From the 1880s, as the railways extended into the hinterland, country Victorians raised their voices in protest. In 1885 traders in the declining goldfields town of Castlemaine formed a Decentralisation League to lobby for measures to stem the outward flow of commerce to Melbourne. There was not much that rural politicians could do, however, to reverse the trend beyond lobbying for preferential railway tariffs and the establishment of gaols, lunatic asylums, hospitals and other state-supported institutions to swell the local employment base. On the eve of the Great War the Parliament of Victoria established a select committee to investigate what it called, ominously, 'the drift of population' to the metropolis. 'A spirit of restlessness is abroad, the "townward tendency" being manifest in all parts', it reported. The government statist, Arthur Laughton, identified old mining areas as the main sources of the exodus, offset to some extent by closer settlement in dairying and irrigation areas. The migrants, he believed, were drawn by the advantages of city life, better wages, more regular employment, more regular hours of labour and more social advantages, including opportunities for educating children and starting them in life. Other witnesses added to the list of causes: droughts, high tariffs, technological changes in agriculture and high transport costs.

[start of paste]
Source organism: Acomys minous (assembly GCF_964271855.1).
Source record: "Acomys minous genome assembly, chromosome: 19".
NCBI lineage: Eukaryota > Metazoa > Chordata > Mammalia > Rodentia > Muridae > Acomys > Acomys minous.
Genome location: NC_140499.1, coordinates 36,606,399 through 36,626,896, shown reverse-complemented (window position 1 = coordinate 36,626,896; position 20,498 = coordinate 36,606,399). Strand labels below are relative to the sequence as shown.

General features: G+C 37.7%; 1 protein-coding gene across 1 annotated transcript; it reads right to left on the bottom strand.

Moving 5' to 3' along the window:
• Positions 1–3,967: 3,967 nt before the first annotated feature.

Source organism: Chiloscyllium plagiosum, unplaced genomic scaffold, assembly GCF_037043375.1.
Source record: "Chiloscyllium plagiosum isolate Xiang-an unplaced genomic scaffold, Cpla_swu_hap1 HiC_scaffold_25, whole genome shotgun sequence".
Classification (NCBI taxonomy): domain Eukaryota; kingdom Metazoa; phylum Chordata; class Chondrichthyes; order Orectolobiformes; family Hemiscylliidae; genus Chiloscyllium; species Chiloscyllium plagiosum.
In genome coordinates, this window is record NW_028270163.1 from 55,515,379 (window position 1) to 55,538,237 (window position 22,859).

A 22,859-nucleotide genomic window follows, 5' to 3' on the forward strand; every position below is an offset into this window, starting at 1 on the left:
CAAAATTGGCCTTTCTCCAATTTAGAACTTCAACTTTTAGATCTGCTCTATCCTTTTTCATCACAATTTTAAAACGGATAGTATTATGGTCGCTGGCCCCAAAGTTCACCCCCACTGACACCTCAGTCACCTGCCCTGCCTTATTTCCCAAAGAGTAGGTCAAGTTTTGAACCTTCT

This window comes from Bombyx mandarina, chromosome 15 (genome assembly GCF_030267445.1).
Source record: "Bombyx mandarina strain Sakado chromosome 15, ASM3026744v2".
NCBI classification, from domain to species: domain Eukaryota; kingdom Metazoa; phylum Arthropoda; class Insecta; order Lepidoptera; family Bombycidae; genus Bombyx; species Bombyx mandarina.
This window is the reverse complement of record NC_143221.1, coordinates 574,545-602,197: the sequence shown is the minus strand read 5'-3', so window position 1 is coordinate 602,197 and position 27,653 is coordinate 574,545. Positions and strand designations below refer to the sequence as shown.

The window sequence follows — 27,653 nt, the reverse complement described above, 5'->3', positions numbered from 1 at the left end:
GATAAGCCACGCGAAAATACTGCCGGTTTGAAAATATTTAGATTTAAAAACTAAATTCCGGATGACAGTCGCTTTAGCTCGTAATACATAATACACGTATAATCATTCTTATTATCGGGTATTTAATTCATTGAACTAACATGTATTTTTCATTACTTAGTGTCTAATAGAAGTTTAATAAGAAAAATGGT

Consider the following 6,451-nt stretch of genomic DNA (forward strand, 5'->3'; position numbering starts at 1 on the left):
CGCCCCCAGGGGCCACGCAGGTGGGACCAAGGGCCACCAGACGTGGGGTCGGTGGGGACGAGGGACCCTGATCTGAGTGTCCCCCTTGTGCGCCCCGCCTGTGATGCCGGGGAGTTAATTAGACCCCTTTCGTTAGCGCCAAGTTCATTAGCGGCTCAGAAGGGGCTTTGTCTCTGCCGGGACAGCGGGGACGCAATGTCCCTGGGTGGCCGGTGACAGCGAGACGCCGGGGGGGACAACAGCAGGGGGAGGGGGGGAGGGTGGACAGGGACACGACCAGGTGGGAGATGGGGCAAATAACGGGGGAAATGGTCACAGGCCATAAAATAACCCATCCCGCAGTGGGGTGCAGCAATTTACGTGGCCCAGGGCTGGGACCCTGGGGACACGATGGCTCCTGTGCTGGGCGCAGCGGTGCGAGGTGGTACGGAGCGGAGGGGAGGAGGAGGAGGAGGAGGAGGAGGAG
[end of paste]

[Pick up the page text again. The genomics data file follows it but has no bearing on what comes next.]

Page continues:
Many Victorians feared that the drift of population to the cities presaged a decline of the nation itself. 'The aggregation of cities is like a wen, which draws an injurious sustenance at the expense of the general vitality', warned the Victorian rural paper the Leader in 1918. Country life was healthier, both physically and morally, than that of the great cities. Sustaining rural communities was therefore a national goal that transcended market forces and drew support from many city-dwellers as well as from the country itself. Within the national consensus that Paul Kelly has called 'The Australian Settlement', rural Australians were entitled to a form of social protection analogous to that afforded to urban workers through the arbitration system. This social compact - the set of attitudes that political scientist Don Aitkin calls 'countrymindedness' - should include measures to make country living more attractive to the farmer's wife and children as well as more remunerative to the farmer himself. Progressive Melburnians were impressed by the example of American President Theodore Roosevelt's Commission on Country Life (1909). They believed that modern transport and communications, medical care, rural education services and community centres could break down the monotony and isolation of country life. Medico Sir James Barrett, who led movements to save the children of Melbourne's slums, also mounted campaigns to provide nurses and hospitals for the people of the bush. By the 1930s the new Country Party, often in partnership with urban progressives, had secured a number of concessions including closer settlement schemes, subsidised railway freight rates, bounties and grants for agricultural products as well as improved roads and telephone services in rural areas.